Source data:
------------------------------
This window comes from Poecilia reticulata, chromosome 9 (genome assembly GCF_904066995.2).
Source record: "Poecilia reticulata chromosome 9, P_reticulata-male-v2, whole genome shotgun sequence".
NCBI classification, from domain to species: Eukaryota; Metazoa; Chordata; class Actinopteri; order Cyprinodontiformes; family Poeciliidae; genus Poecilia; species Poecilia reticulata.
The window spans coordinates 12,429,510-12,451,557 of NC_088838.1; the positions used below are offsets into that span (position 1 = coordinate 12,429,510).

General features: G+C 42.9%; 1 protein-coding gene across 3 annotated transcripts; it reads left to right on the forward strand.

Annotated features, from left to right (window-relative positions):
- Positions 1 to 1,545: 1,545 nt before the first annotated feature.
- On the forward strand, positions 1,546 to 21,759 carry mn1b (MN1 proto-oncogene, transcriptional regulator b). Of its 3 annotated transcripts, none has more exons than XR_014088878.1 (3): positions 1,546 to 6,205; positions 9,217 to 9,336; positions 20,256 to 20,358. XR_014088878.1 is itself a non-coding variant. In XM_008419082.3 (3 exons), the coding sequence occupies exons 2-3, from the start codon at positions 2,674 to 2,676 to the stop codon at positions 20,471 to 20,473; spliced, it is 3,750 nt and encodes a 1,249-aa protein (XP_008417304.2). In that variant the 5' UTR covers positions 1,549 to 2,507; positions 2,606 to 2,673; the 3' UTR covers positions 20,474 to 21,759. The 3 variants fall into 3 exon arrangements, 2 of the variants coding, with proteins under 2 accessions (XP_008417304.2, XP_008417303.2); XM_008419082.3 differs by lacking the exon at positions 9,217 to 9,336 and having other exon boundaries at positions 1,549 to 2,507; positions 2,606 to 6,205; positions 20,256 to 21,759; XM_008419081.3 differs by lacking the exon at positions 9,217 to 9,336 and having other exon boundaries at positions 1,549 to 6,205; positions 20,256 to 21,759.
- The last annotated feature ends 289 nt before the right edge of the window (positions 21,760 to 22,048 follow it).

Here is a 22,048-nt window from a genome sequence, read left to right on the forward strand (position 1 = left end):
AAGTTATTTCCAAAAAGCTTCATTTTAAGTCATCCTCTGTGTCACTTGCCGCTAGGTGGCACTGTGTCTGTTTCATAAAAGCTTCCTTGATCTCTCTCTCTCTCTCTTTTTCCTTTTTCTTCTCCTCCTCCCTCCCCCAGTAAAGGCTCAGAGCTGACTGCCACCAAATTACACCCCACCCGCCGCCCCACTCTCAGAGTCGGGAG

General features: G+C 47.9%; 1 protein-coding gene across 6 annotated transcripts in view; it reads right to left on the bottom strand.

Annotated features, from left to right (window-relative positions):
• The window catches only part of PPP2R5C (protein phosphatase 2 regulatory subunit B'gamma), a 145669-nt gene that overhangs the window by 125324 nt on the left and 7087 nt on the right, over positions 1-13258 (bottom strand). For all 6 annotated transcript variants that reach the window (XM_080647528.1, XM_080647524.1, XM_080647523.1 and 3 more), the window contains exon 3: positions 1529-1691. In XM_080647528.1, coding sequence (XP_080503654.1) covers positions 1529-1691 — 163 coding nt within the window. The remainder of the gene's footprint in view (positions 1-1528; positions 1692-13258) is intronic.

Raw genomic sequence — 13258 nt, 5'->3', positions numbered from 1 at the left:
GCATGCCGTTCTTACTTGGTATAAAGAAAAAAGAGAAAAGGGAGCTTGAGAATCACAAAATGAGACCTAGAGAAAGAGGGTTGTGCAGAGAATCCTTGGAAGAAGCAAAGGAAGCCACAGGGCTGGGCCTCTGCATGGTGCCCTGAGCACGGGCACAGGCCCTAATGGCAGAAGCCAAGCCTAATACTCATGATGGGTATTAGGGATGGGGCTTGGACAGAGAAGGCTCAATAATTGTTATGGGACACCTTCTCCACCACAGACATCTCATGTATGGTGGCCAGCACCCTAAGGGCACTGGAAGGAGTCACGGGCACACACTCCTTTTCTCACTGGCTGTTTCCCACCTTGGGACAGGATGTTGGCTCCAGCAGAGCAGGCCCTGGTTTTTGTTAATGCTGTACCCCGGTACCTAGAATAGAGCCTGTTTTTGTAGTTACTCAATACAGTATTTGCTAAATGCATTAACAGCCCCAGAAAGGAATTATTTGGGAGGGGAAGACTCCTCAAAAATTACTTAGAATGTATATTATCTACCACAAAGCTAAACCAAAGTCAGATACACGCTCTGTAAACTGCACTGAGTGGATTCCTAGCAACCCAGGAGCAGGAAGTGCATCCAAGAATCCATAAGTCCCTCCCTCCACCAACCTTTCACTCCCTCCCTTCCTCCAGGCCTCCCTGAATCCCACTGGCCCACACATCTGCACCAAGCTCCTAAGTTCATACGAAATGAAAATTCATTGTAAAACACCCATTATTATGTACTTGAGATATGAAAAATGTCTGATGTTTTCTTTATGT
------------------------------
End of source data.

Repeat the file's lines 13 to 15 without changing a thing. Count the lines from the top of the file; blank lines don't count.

Annotated features, from left to right (window-relative positions):
• The window catches only part of PPP2R5C (protein phosphatase 2 regulatory subunit B'gamma), a 145669-nt gene that overhangs the window by 125324 nt on the left and 7087 nt on the right, over positions 1-13258 (bottom strand). For all 6 annotated transcript variants that reach the window (XM_080647528.1, XM_080647524.1, XM_080647523.1 and 3 more), the window contains exon 3: positions 1529-1691. In XM_080647528.1, coding sequence (XP_080503654.1) covers positions 1529-1691 — 163 coding nt within the window. The remainder of the gene's footprint in view (positions 1-1528; positions 1692-13258) is intronic.

Raw genomic sequence — 13258 nt, 5'->3', positions numbered from 1 at the left: